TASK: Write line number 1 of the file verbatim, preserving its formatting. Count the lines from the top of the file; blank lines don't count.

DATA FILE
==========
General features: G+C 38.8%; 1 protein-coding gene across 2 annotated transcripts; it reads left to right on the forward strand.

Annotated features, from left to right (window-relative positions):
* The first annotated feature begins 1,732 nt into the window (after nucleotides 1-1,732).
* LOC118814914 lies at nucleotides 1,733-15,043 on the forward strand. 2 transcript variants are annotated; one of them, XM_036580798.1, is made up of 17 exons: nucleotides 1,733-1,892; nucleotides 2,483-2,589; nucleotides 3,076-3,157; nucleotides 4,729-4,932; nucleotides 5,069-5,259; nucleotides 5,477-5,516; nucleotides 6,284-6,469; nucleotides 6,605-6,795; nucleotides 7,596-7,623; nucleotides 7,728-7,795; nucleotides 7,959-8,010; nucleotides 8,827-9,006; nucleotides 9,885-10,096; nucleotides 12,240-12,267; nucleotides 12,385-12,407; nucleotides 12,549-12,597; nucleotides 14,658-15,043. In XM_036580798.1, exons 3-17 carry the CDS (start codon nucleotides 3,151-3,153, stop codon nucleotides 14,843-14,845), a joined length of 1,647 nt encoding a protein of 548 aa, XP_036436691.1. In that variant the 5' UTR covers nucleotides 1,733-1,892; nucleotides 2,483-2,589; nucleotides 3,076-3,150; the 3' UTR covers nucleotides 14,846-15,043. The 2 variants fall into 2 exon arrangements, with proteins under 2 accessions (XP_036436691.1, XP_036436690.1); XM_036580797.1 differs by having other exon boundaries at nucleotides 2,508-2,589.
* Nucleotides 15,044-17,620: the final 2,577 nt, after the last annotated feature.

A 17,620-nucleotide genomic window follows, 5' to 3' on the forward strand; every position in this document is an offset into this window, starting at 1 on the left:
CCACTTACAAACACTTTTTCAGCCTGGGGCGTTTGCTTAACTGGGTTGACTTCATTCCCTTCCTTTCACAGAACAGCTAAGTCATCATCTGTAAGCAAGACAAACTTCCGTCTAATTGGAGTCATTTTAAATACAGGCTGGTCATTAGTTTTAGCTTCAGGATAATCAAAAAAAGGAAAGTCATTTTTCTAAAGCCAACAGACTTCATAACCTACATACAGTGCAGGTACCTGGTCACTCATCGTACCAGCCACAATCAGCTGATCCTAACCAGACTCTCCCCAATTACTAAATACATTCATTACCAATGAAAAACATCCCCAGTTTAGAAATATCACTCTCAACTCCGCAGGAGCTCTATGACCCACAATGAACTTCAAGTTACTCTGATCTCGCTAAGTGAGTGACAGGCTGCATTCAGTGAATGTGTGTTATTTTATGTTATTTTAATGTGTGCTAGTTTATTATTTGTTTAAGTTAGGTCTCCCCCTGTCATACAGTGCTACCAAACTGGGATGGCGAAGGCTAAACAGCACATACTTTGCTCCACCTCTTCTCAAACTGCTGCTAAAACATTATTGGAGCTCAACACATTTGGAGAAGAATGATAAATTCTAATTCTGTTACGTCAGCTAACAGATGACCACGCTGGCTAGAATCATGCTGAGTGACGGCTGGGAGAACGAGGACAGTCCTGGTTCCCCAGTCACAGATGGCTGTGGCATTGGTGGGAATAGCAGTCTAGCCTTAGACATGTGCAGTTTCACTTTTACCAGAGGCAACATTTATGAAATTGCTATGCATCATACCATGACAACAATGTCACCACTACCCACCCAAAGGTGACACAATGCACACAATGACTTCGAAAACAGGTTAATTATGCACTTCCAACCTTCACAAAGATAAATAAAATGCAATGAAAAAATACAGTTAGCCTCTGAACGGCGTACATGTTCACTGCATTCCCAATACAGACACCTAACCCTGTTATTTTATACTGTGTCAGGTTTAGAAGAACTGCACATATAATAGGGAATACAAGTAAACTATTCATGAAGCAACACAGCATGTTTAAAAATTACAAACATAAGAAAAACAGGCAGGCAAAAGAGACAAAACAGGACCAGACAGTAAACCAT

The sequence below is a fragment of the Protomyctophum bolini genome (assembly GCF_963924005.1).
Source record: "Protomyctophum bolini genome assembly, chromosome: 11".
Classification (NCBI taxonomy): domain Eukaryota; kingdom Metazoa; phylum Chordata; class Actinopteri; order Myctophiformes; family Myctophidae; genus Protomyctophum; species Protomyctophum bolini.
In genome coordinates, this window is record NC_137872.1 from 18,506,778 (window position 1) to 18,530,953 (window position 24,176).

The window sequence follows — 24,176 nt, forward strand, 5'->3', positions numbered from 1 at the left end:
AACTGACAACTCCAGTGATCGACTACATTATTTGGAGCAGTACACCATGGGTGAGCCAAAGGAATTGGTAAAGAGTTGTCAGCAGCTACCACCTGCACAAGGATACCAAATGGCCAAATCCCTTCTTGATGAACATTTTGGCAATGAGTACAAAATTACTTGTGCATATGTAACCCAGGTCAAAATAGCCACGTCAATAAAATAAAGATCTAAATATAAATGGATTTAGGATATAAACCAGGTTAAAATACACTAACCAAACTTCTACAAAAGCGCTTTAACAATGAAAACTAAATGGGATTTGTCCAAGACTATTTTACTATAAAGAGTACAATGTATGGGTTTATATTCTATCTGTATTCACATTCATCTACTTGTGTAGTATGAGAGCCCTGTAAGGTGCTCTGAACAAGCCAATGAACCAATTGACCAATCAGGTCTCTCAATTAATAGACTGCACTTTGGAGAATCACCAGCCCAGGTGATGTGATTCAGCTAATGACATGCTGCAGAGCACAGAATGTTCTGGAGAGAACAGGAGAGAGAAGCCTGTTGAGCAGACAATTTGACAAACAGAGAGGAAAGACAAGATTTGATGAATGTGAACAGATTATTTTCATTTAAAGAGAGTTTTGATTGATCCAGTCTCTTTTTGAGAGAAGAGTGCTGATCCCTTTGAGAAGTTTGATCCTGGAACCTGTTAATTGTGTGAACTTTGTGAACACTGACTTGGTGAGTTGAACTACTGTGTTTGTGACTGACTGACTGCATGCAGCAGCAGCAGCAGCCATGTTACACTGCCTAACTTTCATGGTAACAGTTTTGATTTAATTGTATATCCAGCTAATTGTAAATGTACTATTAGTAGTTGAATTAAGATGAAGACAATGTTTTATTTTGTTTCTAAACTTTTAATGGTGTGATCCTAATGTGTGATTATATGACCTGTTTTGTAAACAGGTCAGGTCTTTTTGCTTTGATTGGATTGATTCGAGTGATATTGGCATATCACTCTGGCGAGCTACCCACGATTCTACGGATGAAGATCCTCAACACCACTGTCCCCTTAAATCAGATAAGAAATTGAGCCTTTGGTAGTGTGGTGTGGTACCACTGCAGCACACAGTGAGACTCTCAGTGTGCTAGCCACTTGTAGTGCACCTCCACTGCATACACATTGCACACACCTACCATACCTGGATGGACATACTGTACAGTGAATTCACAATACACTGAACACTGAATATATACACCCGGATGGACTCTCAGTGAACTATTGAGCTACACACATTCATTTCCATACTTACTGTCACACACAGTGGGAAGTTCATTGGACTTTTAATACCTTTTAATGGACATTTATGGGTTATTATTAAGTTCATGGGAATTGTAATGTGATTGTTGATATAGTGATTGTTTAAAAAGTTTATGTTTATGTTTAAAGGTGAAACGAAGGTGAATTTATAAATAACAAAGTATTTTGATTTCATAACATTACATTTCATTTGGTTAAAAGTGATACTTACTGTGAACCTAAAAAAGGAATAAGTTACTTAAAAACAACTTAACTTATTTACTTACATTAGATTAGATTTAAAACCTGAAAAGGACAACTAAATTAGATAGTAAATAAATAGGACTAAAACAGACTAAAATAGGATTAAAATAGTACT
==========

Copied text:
General features: G+C 38.8%; 1 protein-coding gene across 2 annotated transcripts; it reads left to right on the forward strand.